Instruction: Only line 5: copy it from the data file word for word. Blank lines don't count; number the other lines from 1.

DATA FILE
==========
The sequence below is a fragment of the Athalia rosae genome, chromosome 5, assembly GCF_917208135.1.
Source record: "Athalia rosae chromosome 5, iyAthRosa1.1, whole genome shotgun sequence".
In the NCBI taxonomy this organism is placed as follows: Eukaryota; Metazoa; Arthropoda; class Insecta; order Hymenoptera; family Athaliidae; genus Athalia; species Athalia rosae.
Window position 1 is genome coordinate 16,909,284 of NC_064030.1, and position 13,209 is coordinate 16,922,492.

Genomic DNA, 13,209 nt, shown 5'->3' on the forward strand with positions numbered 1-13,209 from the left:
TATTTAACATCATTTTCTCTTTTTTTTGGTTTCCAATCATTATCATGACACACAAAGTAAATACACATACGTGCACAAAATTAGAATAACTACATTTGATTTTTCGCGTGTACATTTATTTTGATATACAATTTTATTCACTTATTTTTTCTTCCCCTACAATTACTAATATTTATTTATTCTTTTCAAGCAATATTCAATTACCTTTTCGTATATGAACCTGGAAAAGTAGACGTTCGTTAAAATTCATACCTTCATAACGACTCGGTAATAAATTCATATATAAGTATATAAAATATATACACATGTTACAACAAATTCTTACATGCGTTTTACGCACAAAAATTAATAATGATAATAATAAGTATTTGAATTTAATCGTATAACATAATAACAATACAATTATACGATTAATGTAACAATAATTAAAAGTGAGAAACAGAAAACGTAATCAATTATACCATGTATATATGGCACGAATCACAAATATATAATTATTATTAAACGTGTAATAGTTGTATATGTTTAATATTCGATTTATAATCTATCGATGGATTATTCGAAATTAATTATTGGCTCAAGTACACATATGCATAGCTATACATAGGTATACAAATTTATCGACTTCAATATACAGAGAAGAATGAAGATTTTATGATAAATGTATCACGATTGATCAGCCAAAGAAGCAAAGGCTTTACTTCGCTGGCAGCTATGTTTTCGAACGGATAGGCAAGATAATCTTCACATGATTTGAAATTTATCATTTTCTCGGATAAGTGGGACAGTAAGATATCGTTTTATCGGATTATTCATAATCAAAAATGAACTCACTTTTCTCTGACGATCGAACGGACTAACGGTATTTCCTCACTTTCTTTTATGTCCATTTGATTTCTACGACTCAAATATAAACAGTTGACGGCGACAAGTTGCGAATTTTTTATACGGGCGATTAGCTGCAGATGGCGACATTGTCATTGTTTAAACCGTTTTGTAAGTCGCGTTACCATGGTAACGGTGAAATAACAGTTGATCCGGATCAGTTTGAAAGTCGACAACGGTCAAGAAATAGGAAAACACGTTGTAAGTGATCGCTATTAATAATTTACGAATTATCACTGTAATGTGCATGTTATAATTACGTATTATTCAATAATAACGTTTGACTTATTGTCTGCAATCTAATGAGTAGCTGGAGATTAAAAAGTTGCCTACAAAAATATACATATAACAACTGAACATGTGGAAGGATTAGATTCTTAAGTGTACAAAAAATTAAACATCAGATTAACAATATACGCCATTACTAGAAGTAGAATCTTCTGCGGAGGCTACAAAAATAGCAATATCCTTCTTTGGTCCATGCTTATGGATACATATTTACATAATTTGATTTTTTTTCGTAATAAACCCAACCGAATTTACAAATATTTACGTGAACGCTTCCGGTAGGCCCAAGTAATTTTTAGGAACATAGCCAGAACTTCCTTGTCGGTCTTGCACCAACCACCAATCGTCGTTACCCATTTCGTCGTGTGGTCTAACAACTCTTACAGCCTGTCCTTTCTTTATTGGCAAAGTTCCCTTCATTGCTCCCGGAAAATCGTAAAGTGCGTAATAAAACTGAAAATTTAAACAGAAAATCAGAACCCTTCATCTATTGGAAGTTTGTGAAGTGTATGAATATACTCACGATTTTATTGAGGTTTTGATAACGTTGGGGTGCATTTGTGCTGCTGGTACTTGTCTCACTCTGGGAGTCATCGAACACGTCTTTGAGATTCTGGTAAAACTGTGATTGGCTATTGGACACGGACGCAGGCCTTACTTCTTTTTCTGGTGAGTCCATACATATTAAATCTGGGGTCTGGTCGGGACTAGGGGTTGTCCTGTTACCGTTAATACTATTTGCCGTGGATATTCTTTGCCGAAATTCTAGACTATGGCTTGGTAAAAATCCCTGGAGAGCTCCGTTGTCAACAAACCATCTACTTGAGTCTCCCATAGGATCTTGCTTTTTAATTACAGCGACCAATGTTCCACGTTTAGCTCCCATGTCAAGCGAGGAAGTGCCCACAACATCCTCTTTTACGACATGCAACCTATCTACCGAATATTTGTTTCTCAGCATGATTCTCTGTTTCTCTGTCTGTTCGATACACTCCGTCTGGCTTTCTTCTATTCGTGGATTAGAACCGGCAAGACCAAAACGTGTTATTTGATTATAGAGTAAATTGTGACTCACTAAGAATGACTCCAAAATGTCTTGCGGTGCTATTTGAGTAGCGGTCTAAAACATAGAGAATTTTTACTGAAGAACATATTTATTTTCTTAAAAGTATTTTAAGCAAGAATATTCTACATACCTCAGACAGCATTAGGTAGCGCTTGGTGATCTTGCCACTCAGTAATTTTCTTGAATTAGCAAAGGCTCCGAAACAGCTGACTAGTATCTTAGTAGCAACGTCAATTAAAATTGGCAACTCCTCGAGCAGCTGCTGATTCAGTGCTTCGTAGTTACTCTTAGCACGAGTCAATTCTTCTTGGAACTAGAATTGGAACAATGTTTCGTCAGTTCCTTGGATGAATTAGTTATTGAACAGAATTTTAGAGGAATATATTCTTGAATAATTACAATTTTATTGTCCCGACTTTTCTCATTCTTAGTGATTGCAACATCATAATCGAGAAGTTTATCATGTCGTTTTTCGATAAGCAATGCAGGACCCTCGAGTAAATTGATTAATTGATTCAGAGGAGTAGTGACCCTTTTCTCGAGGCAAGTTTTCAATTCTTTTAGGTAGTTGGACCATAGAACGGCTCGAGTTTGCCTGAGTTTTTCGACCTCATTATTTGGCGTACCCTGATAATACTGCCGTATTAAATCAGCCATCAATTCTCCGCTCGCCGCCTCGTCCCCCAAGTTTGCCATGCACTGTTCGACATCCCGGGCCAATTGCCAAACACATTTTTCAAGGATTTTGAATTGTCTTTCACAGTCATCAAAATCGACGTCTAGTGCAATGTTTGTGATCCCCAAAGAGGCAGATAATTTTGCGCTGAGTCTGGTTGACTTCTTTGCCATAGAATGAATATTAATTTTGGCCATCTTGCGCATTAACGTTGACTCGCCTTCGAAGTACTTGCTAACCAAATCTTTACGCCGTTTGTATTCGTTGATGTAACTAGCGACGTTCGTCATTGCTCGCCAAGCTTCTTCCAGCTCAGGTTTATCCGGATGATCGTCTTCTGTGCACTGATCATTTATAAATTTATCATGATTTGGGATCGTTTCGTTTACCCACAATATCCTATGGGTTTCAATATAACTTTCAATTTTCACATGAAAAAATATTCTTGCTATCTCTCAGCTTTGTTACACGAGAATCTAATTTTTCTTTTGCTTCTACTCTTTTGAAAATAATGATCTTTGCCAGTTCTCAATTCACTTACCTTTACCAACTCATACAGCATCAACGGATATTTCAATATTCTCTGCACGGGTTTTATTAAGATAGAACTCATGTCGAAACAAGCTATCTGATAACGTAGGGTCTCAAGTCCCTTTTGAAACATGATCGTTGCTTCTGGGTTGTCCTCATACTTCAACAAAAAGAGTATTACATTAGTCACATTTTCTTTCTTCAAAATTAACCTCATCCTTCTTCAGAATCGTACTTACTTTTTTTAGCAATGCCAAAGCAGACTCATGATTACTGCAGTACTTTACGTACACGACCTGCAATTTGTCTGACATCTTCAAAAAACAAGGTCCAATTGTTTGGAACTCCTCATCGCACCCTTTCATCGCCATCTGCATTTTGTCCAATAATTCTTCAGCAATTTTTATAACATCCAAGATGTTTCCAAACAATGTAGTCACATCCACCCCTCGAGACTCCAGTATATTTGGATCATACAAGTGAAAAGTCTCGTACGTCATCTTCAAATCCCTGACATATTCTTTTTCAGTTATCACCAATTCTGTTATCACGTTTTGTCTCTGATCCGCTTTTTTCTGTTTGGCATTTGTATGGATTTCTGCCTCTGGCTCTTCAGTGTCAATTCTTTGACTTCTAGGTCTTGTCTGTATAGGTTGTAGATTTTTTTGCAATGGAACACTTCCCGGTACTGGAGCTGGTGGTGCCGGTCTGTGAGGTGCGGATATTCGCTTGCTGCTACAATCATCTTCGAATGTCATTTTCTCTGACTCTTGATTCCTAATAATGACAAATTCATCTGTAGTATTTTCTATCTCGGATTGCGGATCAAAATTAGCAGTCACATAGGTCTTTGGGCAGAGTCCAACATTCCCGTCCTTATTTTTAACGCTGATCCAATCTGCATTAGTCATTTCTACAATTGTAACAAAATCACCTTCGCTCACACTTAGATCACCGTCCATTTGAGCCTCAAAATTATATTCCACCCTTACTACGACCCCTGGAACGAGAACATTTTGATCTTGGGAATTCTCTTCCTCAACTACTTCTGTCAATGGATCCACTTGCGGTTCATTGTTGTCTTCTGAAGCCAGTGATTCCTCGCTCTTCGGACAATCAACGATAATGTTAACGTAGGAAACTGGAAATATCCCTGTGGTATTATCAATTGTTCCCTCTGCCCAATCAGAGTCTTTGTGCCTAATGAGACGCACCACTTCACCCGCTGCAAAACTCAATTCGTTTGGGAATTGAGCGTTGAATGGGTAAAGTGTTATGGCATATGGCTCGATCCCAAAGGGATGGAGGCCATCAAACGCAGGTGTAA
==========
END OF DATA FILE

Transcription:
Genomic DNA, 13,209 nt, shown 5'->3' on the forward strand with positions numbered 1-13,209 from the left: